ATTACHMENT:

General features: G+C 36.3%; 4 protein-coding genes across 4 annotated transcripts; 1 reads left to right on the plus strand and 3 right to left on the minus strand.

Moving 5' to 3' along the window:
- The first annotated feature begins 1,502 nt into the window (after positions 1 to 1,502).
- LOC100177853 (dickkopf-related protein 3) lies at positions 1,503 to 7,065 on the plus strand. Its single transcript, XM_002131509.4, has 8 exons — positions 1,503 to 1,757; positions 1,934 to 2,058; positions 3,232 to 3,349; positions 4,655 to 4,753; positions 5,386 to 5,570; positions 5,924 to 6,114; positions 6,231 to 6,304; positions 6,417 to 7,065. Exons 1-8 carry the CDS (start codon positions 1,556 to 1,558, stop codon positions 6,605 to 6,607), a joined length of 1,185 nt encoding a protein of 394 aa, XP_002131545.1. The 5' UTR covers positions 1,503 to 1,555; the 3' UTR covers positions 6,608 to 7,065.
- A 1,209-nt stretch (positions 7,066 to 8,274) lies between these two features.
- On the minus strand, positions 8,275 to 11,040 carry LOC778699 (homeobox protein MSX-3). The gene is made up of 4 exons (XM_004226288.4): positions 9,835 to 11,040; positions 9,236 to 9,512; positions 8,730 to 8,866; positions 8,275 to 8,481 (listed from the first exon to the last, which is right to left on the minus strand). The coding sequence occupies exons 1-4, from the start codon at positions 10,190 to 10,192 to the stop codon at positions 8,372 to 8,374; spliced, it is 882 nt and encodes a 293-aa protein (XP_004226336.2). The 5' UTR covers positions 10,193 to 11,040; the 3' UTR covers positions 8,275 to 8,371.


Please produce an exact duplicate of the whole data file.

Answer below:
General features: G+C 36.3%; 4 protein-coding genes across 4 annotated transcripts; 1 reads left to right on the plus strand and 3 right to left on the minus strand.

Moving 5' to 3' along the window:
- The first annotated feature begins 1,502 nt into the window (after positions 1 to 1,502).
- LOC100177853 (dickkopf-related protein 3) lies at positions 1,503 to 7,065 on the plus strand. Its single transcript, XM_002131509.4, has 8 exons — positions 1,503 to 1,757; positions 1,934 to 2,058; positions 3,232 to 3,349; positions 4,655 to 4,753; positions 5,386 to 5,570; positions 5,924 to 6,114; positions 6,231 to 6,304; positions 6,417 to 7,065. Exons 1-8 carry the CDS (start codon positions 1,556 to 1,558, stop codon positions 6,605 to 6,607), a joined length of 1,185 nt encoding a protein of 394 aa, XP_002131545.1. The 5' UTR covers positions 1,503 to 1,555; the 3' UTR covers positions 6,608 to 7,065.
- A 1,209-nt stretch (positions 7,066 to 8,274) lies between these two features.
- On the minus strand, positions 8,275 to 11,040 carry LOC778699 (homeobox protein MSX-3). The gene is made up of 4 exons (XM_004226288.4): positions 9,835 to 11,040; positions 9,236 to 9,512; positions 8,730 to 8,866; positions 8,275 to 8,481 (listed from the first exon to the last, which is right to left on the minus strand). The coding sequence occupies exons 1-4, from the start codon at positions 10,190 to 10,192 to the stop codon at positions 8,372 to 8,374; spliced, it is 882 nt and encodes a 293-aa protein (XP_004226336.2). The 5' UTR covers positions 10,193 to 11,040; the 3' UTR covers positions 8,275 to 8,371.